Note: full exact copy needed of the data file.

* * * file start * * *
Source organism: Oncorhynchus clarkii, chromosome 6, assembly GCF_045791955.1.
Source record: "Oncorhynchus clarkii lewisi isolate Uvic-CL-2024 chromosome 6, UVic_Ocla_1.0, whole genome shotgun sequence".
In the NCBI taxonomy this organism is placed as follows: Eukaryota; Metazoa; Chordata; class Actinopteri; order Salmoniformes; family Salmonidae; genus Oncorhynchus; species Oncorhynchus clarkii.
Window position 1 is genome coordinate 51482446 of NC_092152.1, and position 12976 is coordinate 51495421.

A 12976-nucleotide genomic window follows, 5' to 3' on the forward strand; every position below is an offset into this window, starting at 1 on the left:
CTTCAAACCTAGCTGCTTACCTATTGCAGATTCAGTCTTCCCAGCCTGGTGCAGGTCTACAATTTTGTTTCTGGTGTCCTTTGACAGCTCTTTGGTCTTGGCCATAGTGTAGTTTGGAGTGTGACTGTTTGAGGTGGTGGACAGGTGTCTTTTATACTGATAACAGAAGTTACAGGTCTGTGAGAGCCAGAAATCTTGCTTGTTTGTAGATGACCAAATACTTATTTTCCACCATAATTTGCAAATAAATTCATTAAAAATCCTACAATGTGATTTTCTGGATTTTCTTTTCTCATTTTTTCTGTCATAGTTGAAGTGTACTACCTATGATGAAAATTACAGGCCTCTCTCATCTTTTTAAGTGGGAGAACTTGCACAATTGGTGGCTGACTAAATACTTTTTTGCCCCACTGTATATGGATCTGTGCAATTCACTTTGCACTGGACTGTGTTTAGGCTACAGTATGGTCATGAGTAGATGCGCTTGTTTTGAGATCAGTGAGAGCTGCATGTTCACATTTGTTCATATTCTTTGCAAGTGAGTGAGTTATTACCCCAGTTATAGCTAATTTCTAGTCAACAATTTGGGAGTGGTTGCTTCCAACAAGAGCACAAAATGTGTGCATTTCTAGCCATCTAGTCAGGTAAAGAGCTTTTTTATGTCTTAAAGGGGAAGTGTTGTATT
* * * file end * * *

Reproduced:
Source organism: Oncorhynchus clarkii, chromosome 6, assembly GCF_045791955.1.
Source record: "Oncorhynchus clarkii lewisi isolate Uvic-CL-2024 chromosome 6, UVic_Ocla_1.0, whole genome shotgun sequence".
In the NCBI taxonomy this organism is placed as follows: Eukaryota; Metazoa; Chordata; class Actinopteri; order Salmoniformes; family Salmonidae; genus Oncorhynchus; species Oncorhynchus clarkii.
Window position 1 is genome coordinate 51482446 of NC_092152.1, and position 12976 is coordinate 51495421.

A 12976-nucleotide genomic window follows, 5' to 3' on the forward strand; every position below is an offset into this window, starting at 1 on the left:
CTTCAAACCTAGCTGCTTACCTATTGCAGATTCAGTCTTCCCAGCCTGGTGCAGGTCTACAATTTTGTTTCTGGTGTCCTTTGACAGCTCTTTGGTCTTGGCCATAGTGTAGTTTGGAGTGTGACTGTTTGAGGTGGTGGACAGGTGTCTTTTATACTGATAACAGAAGTTACAGGTCTGTGAGAGCCAGAAATCTTGCTTGTTTGTAGATGACCAAATACTTATTTTCCACCATAATTTGCAAATAAATTCATTAAAAATCCTACAATGTGATTTTCTGGATTTTCTTTTCTCATTTTTTCTGTCATAGTTGAAGTGTACTACCTATGATGAAAATTACAGGCCTCTCTCATCTTTTTAAGTGGGAGAACTTGCACAATTGGTGGCTGACTAAATACTTTTTTGCCCCACTGTATATGGATCTGTGCAATTCACTTTGCACTGGACTGTGTTTAGGCTACAGTATGGTCATGAGTAGATGCGCTTGTTTTGAGATCAGTGAGAGCTGCATGTTCACATTTGTTCATATTCTTTGCAAGTGAGTGAGTTATTACCCCAGTTATAGCTAATTTCTAGTCAACAATTTGGGAGTGGTTGCTTCCAACAAGAGCACAAAATGTGTGCATTTCTAGCCATCTAGTCAGGTAAAGAGCTTTTTTATGTCTTAAAGGGGAAGTGTTGTATT